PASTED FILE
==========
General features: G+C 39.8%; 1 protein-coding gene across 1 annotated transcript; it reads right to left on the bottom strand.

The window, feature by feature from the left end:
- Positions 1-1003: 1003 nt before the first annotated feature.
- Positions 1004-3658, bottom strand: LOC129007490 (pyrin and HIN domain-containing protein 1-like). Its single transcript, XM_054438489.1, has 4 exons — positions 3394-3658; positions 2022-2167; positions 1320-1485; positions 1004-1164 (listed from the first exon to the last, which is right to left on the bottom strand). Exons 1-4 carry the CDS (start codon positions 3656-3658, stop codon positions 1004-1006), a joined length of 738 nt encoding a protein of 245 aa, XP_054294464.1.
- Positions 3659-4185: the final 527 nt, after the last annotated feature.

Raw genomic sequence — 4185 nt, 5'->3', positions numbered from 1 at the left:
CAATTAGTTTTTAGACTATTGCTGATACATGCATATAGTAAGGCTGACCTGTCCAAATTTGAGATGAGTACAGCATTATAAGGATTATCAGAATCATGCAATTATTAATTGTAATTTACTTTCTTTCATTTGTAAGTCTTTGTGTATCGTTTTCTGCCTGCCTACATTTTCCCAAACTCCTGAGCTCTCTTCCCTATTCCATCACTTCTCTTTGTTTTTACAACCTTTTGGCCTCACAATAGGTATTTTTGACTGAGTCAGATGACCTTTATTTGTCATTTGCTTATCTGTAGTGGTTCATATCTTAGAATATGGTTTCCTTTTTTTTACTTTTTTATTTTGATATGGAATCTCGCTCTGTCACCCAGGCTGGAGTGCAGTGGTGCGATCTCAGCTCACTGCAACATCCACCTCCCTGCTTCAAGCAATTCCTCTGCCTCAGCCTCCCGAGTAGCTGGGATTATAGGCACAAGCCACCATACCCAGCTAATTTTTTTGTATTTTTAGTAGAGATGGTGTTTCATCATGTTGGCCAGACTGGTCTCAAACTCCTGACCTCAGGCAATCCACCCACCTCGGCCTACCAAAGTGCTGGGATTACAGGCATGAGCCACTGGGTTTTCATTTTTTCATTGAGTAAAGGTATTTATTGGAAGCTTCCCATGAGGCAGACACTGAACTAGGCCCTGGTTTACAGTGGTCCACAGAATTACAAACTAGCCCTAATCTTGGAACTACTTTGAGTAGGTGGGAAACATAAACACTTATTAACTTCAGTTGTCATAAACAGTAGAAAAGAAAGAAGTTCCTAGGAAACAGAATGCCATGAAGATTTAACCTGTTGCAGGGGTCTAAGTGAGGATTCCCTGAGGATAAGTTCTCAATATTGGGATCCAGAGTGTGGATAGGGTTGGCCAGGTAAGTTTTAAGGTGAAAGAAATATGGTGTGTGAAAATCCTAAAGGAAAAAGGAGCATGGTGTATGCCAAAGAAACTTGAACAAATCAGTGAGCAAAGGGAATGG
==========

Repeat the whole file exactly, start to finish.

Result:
General features: G+C 39.8%; 1 protein-coding gene across 1 annotated transcript; it reads right to left on the bottom strand.

The window, feature by feature from the left end:
- Positions 1-1003: 1003 nt before the first annotated feature.
- Positions 1004-3658, bottom strand: LOC129007490 (pyrin and HIN domain-containing protein 1-like). Its single transcript, XM_054438489.1, has 4 exons — positions 3394-3658; positions 2022-2167; positions 1320-1485; positions 1004-1164 (listed from the first exon to the last, which is right to left on the bottom strand). Exons 1-4 carry the CDS (start codon positions 3656-3658, stop codon positions 1004-1006), a joined length of 738 nt encoding a protein of 245 aa, XP_054294464.1.
- Positions 3659-4185: the final 527 nt, after the last annotated feature.

Raw genomic sequence — 4185 nt, 5'->3', positions numbered from 1 at the left:
CAATTAGTTTTTAGACTATTGCTGATACATGCATATAGTAAGGCTGACCTGTCCAAATTTGAGATGAGTACAGCATTATAAGGATTATCAGAATCATGCAATTATTAATTGTAATTTACTTTCTTTCATTTGTAAGTCTTTGTGTATCGTTTTCTGCCTGCCTACATTTTCCCAAACTCCTGAGCTCTCTTCCCTATTCCATCACTTCTCTTTGTTTTTACAACCTTTTGGCCTCACAATAGGTATTTTTGACTGAGTCAGATGACCTTTATTTGTCATTTGCTTATCTGTAGTGGTTCATATCTTAGAATATGGTTTCCTTTTTTTTACTTTTTTATTTTGATATGGAATCTCGCTCTGTCACCCAGGCTGGAGTGCAGTGGTGCGATCTCAGCTCACTGCAACATCCACCTCCCTGCTTCAAGCAATTCCTCTGCCTCAGCCTCCCGAGTAGCTGGGATTATAGGCACAAGCCACCATACCCAGCTAATTTTTTTGTATTTTTAGTAGAGATGGTGTTTCATCATGTTGGCCAGACTGGTCTCAAACTCCTGACCTCAGGCAATCCACCCACCTCGGCCTACCAAAGTGCTGGGATTACAGGCATGAGCCACTGGGTTTTCATTTTTTCATTGAGTAAAGGTATTTATTGGAAGCTTCCCATGAGGCAGACACTGAACTAGGCCCTGGTTTACAGTGGTCCACAGAATTACAAACTAGCCCTAATCTTGGAACTACTTTGAGTAGGTGGGAAACATAAACACTTATTAACTTCAGTTGTCATAAACAGTAGAAAAGAAAGAAGTTCCTAGGAAACAGAATGCCATGAAGATTTAACCTGTTGCAGGGGTCTAAGTGAGGATTCCCTGAGGATAAGTTCTCAATATTGGGATCCAGAGTGTGGATAGGGTTGGCCAGGTAAGTTTTAAGGTGAAAGAAATATGGTGTGTGAAAATCCTAAAGGAAAAAGGAGCATGGTGTATGCCAAAGAAACTTGAACAAATCAGTGAGCAAAGGGAATGG